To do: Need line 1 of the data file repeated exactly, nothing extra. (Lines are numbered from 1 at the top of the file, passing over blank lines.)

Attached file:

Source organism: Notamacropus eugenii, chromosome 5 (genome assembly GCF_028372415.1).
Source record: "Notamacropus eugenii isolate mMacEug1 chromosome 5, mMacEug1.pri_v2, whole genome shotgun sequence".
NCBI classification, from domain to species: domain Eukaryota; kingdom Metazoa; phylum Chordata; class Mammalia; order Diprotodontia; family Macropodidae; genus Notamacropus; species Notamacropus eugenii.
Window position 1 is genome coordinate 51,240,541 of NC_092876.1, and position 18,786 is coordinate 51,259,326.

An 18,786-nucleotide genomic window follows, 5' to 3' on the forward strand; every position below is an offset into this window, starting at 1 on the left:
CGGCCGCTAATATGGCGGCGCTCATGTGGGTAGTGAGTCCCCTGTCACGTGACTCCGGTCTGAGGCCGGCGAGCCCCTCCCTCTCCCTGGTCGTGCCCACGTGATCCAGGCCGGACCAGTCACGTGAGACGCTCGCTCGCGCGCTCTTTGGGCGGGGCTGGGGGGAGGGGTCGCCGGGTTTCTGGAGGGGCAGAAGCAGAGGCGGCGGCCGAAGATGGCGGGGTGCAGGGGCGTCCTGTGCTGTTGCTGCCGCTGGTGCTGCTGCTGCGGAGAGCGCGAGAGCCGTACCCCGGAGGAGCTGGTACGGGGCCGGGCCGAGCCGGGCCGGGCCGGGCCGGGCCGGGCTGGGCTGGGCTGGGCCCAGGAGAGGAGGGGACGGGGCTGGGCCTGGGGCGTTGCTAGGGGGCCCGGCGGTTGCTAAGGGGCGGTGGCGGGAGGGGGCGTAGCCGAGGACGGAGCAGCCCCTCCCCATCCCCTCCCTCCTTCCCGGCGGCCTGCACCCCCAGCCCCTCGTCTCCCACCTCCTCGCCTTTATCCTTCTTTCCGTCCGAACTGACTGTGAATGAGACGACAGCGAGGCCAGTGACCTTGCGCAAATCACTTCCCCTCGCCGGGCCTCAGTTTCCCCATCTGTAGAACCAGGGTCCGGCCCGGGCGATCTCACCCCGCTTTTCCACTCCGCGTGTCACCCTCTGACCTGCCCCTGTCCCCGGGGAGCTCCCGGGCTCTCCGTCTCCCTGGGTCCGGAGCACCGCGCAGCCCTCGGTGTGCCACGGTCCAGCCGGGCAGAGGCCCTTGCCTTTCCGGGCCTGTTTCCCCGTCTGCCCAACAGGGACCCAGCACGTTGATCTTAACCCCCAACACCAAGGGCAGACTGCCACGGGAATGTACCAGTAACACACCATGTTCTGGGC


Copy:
Source organism: Notamacropus eugenii, chromosome 5 (genome assembly GCF_028372415.1).